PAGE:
Rebels say new council to govern Mali's north
GAO, Mali – One of the two insurgent groups that seized control of the northern half of Mali announced Monday that it plans to put in place a council to govern the territory under rebel control, indicating it is moving forward with plans to create a new state.
The statement issued in the northern city of Gao, a strategic town that fell to the rebel National Movement for the Liberation of the Azawad, said: "The NMLA will put in place a provisional council that will lead the country in the coming period and will work to put in place a government of national unity."
The NMLA is led by Tuareg separatists, including some who fought in the army of ex-Libyan leader Moammar Gadhafi. After the fall of Tripoli, they regrouped in northern Mali, one of the traditional homelands of the Tuareg people, and launched a new rebellion, saying they wanted to carve out an independent homeland for the Tuareg nation, called Azawad.
They had seized only minor towns for the first three months of their uprising, but on March 21, a coup in Mali overturned its democratically elected government. The rebels took advantage of the power vacuum to push forward, seizing the northern half of the nation, a territory larger than France, in a matter of weeks. They were helped by an Islamic faction, called Ansar Dine, which recently signed an agreement agreeing to merge with the NMLA.
However, their relationship has been rocky and there were reports that the merger was off after disagreements over what kind of Islamic law will be imposed on the normally tolerant and moderate soil of northern Mali.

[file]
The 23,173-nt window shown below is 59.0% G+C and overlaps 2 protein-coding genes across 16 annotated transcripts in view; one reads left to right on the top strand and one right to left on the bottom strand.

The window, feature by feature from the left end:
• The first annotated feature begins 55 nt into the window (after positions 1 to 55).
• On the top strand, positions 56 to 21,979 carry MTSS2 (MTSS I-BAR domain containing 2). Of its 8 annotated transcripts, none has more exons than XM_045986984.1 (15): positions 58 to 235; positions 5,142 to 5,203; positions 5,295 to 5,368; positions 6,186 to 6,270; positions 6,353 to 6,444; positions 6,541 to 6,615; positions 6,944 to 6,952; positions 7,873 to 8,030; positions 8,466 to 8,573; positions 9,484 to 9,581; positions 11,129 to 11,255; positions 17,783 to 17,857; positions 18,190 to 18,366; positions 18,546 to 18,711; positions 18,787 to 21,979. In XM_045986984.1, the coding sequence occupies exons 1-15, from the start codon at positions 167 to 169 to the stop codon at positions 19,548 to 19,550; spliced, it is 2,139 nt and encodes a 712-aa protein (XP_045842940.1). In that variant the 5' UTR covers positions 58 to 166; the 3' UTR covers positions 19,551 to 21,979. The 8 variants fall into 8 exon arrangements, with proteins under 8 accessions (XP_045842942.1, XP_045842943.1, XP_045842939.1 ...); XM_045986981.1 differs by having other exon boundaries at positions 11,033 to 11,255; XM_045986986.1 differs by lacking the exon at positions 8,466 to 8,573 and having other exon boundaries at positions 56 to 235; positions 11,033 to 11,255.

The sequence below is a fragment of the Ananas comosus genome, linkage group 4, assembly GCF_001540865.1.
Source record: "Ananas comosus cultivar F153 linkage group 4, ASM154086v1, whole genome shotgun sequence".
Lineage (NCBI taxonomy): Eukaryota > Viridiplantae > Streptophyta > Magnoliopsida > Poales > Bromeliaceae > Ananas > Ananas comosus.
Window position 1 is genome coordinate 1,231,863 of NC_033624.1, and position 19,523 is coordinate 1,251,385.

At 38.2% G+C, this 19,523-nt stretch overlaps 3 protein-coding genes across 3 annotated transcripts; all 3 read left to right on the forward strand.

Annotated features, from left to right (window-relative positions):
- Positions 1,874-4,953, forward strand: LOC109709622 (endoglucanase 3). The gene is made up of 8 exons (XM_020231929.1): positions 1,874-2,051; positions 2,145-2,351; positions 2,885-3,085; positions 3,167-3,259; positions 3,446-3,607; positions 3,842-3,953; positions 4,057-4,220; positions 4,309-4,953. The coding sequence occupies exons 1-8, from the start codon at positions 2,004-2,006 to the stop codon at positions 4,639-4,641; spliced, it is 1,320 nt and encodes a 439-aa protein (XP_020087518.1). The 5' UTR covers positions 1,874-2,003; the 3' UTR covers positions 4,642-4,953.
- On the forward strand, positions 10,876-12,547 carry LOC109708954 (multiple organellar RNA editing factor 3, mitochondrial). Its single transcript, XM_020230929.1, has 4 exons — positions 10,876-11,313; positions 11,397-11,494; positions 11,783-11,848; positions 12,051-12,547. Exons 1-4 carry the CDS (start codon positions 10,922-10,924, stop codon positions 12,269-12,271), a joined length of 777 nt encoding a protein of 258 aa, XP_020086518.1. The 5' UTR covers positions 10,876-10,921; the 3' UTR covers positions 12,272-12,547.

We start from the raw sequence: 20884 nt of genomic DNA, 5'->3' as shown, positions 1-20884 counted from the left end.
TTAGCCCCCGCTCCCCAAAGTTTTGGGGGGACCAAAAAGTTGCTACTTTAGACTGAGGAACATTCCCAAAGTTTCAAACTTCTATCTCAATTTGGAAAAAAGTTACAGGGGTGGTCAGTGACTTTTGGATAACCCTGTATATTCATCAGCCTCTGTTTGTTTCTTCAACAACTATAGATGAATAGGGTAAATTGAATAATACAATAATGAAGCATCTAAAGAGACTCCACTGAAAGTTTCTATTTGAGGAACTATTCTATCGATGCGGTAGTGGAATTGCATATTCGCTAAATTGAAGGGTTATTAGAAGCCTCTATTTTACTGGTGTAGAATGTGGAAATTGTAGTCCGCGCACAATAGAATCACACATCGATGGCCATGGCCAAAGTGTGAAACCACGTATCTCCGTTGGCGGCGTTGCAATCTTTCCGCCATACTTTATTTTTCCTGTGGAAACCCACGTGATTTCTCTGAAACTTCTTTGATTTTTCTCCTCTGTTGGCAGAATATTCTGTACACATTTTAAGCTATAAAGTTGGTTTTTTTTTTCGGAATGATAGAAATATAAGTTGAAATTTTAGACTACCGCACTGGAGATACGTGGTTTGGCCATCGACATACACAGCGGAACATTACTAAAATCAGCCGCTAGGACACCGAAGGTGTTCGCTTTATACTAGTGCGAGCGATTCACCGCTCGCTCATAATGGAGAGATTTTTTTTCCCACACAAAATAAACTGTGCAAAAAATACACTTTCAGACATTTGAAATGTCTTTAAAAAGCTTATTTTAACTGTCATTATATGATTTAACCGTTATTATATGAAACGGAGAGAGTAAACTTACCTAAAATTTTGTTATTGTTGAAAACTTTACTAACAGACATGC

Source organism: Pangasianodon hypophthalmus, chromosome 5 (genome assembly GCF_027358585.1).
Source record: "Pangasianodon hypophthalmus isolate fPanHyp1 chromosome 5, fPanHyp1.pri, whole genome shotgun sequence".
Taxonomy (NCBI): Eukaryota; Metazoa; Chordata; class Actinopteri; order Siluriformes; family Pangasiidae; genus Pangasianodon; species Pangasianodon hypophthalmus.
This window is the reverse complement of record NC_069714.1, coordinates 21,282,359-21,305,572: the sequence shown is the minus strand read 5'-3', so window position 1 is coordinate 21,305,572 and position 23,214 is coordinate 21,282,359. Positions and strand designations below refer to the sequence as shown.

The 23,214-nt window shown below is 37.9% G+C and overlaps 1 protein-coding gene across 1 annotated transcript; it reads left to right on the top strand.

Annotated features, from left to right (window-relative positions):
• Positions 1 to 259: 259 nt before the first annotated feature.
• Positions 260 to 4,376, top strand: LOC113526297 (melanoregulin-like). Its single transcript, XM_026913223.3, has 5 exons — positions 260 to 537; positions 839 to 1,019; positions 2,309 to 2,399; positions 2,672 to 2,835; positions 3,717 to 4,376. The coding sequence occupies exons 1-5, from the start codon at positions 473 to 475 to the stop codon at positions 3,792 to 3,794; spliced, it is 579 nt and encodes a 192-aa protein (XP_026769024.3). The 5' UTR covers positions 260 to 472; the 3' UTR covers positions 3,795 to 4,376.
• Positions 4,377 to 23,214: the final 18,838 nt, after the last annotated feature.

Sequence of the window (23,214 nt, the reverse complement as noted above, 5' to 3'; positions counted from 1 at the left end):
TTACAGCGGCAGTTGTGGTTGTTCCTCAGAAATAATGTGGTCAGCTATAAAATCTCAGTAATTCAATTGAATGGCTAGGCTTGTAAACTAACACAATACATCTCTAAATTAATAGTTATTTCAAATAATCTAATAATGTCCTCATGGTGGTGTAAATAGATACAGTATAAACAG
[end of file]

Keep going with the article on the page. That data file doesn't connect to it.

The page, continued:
The statement, signed by the NMLA's Secretary-General Bilal Ag Acharif, comes after two days of closed-door meetings between the NMLA's commanders and Iyad Ag Ghali, the shadowy leader of Ansar Dine, who has made clear that he wants to impose Islamic law.
Ag Ghali is known to have ties to al-Qaida in the Islamic Maghreb, or AQIM, the al-Qaida cell active in North and West Africa.
The statement said that the agreement signed between the two groups on May 26 "is being studied by the two parties and a commission is going to be appointed in order to treat the points of divergence."
Acharif also denied that the NMLA has any ties to the al-Qaida group. "(We express) our shock and our condemnation of certain declarations in the media and press articles that try to make an amalgam between those fighting for Azawad and al-Qaida."
He said neighboring countries should be reassured that the NMLA has no intention of destabilizing them.
There have been increasing reports that northern Mali has become a magnet for terrorists. Last month, a leader of AQIM issued an audiotape praising the Islamic fighters who seized control of the north of Mali, and giving then point-by-point instructions on how to impose Islamic law without alienating the people.
The president of Benin, Yayi Boni, who is the rotating chairperson of the African Union, recently told French radio RFI that he feared that if left alone, the rebels would build "an African Afghanistan."
Associated Press writer Rukmini Callimachi contributed to this report from Dakar, Senegal.